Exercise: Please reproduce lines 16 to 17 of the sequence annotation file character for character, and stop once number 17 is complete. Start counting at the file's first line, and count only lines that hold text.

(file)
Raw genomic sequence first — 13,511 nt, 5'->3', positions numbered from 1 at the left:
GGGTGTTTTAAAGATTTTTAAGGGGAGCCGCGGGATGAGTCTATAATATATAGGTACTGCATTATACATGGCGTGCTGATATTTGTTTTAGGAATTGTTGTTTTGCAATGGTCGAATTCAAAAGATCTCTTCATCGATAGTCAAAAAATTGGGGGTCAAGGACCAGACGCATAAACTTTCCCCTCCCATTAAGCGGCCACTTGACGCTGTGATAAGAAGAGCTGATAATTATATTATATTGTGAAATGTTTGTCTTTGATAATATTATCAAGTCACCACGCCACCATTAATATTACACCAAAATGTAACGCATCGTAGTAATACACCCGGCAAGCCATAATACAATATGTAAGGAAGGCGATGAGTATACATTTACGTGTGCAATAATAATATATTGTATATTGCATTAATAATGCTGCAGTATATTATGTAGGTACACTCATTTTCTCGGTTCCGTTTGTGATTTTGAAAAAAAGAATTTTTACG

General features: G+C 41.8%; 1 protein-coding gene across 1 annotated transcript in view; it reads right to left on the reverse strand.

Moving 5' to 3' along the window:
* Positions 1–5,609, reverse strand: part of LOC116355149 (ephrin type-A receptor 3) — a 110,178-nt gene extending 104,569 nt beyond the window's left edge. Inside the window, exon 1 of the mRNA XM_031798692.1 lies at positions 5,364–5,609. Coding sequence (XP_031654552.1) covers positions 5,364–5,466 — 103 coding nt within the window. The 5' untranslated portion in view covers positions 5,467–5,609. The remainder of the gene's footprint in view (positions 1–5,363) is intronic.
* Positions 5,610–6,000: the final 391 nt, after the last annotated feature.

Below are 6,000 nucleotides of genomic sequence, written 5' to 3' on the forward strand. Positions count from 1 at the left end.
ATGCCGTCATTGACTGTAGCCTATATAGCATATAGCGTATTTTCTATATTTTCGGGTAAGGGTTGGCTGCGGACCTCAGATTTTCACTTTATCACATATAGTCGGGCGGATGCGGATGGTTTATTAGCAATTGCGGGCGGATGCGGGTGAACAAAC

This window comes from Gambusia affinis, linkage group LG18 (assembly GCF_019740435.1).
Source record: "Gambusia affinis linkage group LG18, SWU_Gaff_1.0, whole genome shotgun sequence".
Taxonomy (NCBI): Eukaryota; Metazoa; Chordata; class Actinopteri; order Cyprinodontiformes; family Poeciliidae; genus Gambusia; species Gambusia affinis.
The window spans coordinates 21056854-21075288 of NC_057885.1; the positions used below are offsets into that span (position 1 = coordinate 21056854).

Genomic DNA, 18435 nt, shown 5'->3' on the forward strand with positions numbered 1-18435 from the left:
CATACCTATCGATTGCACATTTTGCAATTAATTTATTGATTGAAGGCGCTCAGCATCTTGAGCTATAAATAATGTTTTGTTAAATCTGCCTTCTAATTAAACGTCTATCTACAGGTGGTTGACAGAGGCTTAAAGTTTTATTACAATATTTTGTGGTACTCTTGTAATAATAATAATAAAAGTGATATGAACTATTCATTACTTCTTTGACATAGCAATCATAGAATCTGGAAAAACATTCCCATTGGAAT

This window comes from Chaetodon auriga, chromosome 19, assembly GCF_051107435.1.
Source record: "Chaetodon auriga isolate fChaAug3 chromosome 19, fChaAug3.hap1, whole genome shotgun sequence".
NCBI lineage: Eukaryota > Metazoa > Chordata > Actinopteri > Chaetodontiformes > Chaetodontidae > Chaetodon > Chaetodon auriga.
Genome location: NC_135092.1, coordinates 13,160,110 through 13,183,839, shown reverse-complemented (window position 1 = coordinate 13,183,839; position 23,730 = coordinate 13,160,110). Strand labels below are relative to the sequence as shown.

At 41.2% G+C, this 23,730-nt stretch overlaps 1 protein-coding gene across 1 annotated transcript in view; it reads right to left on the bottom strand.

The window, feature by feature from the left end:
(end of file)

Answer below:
Source record: "Chaetodon auriga isolate fChaAug3 chromosome 19, fChaAug3.hap1, whole genome shotgun sequence".
NCBI lineage: Eukaryota > Metazoa > Chordata > Actinopteri > Chaetodontiformes > Chaetodontidae > Chaetodon > Chaetodon auriga.